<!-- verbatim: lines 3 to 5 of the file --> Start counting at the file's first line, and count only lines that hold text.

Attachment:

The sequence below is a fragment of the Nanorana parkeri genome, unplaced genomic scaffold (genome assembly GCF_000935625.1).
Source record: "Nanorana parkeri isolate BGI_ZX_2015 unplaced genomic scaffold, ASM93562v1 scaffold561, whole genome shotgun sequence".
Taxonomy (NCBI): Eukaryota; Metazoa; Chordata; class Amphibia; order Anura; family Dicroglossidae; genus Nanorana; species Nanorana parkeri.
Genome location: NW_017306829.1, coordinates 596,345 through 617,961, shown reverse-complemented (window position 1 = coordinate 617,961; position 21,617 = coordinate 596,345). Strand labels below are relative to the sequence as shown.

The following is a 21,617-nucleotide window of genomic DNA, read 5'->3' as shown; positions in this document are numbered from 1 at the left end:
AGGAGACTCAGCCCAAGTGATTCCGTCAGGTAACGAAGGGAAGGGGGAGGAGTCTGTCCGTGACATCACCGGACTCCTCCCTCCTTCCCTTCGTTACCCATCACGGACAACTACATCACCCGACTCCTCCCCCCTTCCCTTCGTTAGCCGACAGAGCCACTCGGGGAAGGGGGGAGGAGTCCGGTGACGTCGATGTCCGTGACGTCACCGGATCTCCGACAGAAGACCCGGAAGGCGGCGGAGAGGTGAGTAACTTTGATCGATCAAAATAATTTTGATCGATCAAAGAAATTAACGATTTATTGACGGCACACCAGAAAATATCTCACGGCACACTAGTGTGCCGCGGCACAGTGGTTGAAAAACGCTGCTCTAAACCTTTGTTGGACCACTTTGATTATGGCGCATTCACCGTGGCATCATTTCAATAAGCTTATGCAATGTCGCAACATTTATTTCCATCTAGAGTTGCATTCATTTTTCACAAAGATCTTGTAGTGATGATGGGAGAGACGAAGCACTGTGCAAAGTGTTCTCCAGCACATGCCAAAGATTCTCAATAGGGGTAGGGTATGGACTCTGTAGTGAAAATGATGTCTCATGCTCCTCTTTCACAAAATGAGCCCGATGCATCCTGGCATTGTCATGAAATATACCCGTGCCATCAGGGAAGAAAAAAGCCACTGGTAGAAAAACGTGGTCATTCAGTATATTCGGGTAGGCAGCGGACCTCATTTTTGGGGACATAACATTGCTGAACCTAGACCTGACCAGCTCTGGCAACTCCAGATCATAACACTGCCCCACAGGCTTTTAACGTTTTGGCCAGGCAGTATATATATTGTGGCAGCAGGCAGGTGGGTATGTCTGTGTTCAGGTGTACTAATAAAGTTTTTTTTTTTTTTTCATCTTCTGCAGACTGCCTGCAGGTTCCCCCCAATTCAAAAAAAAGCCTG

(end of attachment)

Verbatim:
Taxonomy (NCBI): Eukaryota; Metazoa; Chordata; class Amphibia; order Anura; family Dicroglossidae; genus Nanorana; species Nanorana parkeri.
Genome location: NW_017306829.1, coordinates 596,345 through 617,961, shown reverse-complemented (window position 1 = coordinate 617,961; position 21,617 = coordinate 596,345). Strand labels below are relative to the sequence as shown.

The following is a 21,617-nucleotide window of genomic DNA, read 5'->3' as shown; positions in this document are numbered from 1 at the left end: